Em­ploy­ees in Fort Mor­gan fired over a prayer dis­pute can ask to be re­hired sooner.

The Denver Post - - FRONT PAGE - By Em­i­lie Rusch

Cargill will al­low work­ers who lost their jobs in a prayer dis­pute in De­cem­ber to reap­ply for their po­si­tions this month.

So­mali work­ers fired by Cargill Meat So­lu­tions in Fort Mor­gan dur­ing a work­place prayer dis­pute in De­cem­ber will be able to reap­ply for jobs at the beef plant this month, should they want to come back.

Wi­chita- based Cargill Inc. said Fri­day that changes to com­pany pol­icy will al­low any em­ployee ter­mi­nated for at­ten­dance vi­o­la­tions or job aban­don­ment to reap­ply 30 days af­ter his or her ter­mi­na­tion date.

Pre­vi­ously, for­mer em­ploy­ees had towait six months be­fore they could reap­ply.

“This change will pro­vide for an or­derly and ex­pe­di­tious reap­pli­ca­tion process for peo­ple seek­ing an op­por­tu­nity to po­ten­tially fill va­cant po­si­tions at our beef plants,” Cargill Beef pres­i­dent John Keat­ing said.

Cargill fired about 150 sec­ond­shift em­ploy­ees Dec. 23 for vi­o­lat­ing the com­pany’s at­ten­dance pol­icy af­ter they failed to call in or show up forwork for three con­sec­u­tive days.

The fired work­ers, most of whom were im­mi­grants from So­ma­lia, had been protest­ing what they thought were changes to time al­lowed for Mus­lim prayer.

The Coun­cil on Amer­i­can- Is­lamic Re­la­tions, which rep­re­sented more than 100 of the fired em­ploy­ees, said Fri­day their clients “want to re­turn to work and sup­port their fam­i­lies.”

“We hope this means that Cargill will con­tinue to con­sider changes to other poli­cies, par­tic­u­larly the pol­icy on prayer ac­com­mo­da­tion,” said Jay­lani Hus­sein, ex­ec­u­tive di­rec­tor of CAIR Min­nesota and a spokesman for the group. “There has been a pat­tern of hos­til­ity to their daily re­quests for prayer ac­com­mo­da­tions.”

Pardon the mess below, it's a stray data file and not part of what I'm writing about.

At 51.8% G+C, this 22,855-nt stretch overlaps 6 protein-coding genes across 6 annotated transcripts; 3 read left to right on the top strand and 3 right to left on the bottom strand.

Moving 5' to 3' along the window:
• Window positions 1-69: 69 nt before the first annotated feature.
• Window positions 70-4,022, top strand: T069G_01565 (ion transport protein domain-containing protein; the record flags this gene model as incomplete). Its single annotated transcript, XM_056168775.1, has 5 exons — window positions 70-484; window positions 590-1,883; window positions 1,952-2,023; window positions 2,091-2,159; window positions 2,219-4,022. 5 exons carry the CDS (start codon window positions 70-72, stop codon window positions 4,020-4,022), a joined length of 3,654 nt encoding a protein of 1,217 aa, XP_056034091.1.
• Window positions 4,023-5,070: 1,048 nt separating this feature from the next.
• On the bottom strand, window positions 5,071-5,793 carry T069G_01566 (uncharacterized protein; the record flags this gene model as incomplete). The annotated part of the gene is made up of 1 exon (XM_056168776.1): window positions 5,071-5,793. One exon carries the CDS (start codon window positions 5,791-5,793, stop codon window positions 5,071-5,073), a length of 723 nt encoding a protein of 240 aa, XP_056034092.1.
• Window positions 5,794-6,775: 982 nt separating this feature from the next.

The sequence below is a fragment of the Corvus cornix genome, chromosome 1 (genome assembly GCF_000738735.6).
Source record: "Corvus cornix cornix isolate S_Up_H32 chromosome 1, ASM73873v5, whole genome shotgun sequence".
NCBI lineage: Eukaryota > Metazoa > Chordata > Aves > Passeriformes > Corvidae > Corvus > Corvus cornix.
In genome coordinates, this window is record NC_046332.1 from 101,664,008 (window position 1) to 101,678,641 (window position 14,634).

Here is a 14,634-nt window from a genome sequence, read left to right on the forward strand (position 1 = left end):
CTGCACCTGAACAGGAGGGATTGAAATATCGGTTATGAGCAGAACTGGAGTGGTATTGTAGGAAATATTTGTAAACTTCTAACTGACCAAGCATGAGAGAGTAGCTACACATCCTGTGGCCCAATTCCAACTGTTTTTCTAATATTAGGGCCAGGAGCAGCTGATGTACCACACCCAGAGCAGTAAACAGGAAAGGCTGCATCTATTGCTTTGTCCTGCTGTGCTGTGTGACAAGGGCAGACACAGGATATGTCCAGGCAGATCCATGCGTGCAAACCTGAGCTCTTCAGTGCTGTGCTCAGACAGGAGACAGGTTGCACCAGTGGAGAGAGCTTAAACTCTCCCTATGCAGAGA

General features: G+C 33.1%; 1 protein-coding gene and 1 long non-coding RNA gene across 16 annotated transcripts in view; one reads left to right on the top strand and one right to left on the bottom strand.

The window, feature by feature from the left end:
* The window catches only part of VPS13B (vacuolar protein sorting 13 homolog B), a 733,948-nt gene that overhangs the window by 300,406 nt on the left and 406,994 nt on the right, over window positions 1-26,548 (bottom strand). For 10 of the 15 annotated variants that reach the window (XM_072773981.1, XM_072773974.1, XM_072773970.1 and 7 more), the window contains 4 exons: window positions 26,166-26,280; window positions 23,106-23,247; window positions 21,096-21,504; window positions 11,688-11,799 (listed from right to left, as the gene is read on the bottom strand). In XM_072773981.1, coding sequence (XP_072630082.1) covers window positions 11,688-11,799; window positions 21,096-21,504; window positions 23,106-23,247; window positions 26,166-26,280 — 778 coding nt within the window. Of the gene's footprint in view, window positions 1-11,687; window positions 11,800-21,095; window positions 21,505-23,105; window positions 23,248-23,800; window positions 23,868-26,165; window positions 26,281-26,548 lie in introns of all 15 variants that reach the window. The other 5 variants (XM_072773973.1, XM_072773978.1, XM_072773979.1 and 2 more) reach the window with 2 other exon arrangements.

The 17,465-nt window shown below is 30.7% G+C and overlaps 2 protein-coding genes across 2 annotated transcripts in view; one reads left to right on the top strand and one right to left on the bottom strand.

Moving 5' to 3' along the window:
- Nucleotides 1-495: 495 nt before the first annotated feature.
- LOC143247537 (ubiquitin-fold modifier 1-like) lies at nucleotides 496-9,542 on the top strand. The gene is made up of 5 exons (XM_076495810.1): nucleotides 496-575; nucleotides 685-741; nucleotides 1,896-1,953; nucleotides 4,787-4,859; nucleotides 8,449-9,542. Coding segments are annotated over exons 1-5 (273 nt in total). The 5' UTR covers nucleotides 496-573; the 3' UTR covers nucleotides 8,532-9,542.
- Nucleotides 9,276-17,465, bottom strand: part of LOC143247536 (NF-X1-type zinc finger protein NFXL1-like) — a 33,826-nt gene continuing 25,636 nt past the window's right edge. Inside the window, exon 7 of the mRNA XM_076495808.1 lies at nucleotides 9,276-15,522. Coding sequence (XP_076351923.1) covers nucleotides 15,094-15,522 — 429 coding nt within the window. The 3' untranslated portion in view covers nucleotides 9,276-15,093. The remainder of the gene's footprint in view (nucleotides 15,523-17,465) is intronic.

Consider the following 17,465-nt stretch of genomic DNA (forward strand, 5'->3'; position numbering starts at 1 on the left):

The em­ployee protest be­gan Dec. 21, ac­cord­ing to CAIR, af­ter an in­ci­dent Dec. 18 in which a group of “work­ers were told: ‘ If you want to pray, go home.’ ”

Cargill, how­ever, said while not guar­an­teed, the “vast ma­jor­ity of religious ac­com­mo­da­tion re­quests are rou­tinely granted” dur­ing the plant’s two week­day work shifts.

“Al­le­ga­tions that we were not go­ing to al­low prayer any longer are false,” Keat­ing said.

Since 2009, the Fort Mor­gan plant has pro­vided a “re­flec­tion room” where Mus­lim work­ers are al­lowed to pray.

Ini­tial re­ports from Cargill put the num­ber of fired em­ploy­ees at 190, but the com­pany said Fri­day the fi­nal count is closer to 150.

“Sev­eral dozen” peo­ple in­cluded in the ini­tial fig­ure were ac­tu­ally out with an ex- cused ab­sence, spokesman Michael Martin said.

The plant has al­ready filled 30 sec­ond­shift open­ings. Work­ers earn $ 14 per hour and up and are rep­re­sented by a union, Team­sters Lo­cal 455.

How­many jobs will still be avail­able in late Jan­uary is un­known, Martin said.

“In a 2,100- em­ployee beef pro­cess­ing plant, there are al­ways some num­ber of open­ings,” he said. “In the course of a year, there’s a sub­stan­tial amount of turnover sim­ply be­cause the type of work is de­mand­ing.”

A sign an­nounces job open­ings at the Cargill plant in FortMor­gan, where about 150 em­ploy­ees were fired. Stephanie Alder­ton, Fort Mor­gan Times

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